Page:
Introduction to the English Reader, Or A Selection of Pieces: In Prose and Poetry ... To which are Added, Rules and Observations for Assisting Children to Read with Propriety ... to Which, by the Aid of a Key, is Scrupulously Applied Mr. Walkers' Pronunciation ...

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R.S. Davis, 1835 - 168 pagine
 

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Pagina 147 - AWAKE, my soul, stretch every nerve, And press with vigor on: A heavenly race demands thy zeal, And an immortal crown. 2...
Pagina 147 - Hark! they whisper; Angels say, Sister Spirit, come away. What is this absorbs me quite? Steals my senses, shuts my sight, Drowns my spirits, draws my breath?
Pagina 99 - The air was sweet and plaintive, and the words, literally translated, were these. "The winds roared, and the rains fell. The poor white man, faint and weary, came and sat under our tree. He has no mother to bring him milk; no wife to grind his corn.
Pagina 138 - And labours hard to store it well With the sweet food she makes. In works of labour or of skill I would be busy too: For Satan finds some mischief still For idle hands to do. In books, or work, or healthful play Let my first years be past, That I may give for every day Some good account at last.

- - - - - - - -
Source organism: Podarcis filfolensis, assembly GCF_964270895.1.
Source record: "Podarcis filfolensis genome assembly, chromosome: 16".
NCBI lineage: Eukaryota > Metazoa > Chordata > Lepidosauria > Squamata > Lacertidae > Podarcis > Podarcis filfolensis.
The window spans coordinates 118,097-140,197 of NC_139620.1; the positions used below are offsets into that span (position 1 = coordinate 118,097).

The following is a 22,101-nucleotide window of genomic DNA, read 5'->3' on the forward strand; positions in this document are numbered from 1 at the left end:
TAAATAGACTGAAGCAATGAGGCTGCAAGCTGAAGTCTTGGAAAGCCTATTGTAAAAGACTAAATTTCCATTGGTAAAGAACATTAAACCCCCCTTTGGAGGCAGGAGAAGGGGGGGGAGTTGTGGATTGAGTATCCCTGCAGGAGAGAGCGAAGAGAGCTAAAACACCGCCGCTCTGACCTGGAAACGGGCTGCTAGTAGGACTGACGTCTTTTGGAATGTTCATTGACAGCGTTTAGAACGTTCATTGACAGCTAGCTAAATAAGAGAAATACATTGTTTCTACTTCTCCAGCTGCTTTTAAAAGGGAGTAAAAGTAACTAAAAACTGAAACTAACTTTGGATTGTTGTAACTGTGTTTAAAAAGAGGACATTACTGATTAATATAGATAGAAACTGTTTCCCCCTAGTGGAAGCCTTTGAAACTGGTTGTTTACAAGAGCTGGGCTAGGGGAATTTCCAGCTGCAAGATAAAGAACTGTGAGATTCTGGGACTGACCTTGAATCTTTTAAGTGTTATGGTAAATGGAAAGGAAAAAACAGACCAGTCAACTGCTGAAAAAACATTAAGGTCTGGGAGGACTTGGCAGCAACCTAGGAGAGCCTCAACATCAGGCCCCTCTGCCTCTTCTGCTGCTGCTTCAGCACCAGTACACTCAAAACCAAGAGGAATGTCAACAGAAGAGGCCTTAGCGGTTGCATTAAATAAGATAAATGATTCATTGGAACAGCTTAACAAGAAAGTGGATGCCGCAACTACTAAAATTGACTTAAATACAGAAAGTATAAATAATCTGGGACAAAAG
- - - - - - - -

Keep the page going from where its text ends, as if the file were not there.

Pagina 86 - I then came home and went whistling all over the house, much pleased with my whistle, but disturbing all the family. My brothers and sisters, and cousins, understanding the bargain...
Pagina 149 - Thine eye commands with piercing view My rising and my resting hours, My heart and flesh, with all their powers. 2 My thoughts, before they are my own, Are to my God distinctly known ; He knows the words I mean to speak, Ere from my opening lips they break.
Pagina 119 - Rest, little young One, rest ; thou hast forgot the day When my father found thee first in places far away...
Pagina 99 - I was weary and dejected, inquired into my situation, which I briefly explained to her; whereupon, with looks of great compassion, she took up my saddle and bridle, and told me to follow her.
Pagina 130 - HAPPY the man, whose wish and care A few paternal acres bound, Content to breathe his native air, In his own ground. Whose herds with milk, whose fields with bread, Whose flocks supply him with attire ; Whose trees in summer yield him shade, In winter fire.
Pagina 134 - But clear and artless, pouring through the plain Health to the sick, and solace to the swain. Whose causeway parts the vale with shady rows? Whose seats the weary traveller repose? Who taught that heaven-directed spire to rise? "The Man of Ross!" each lisping babe replies. Behold the market-place with poor o'erspread! The Man of Ross...

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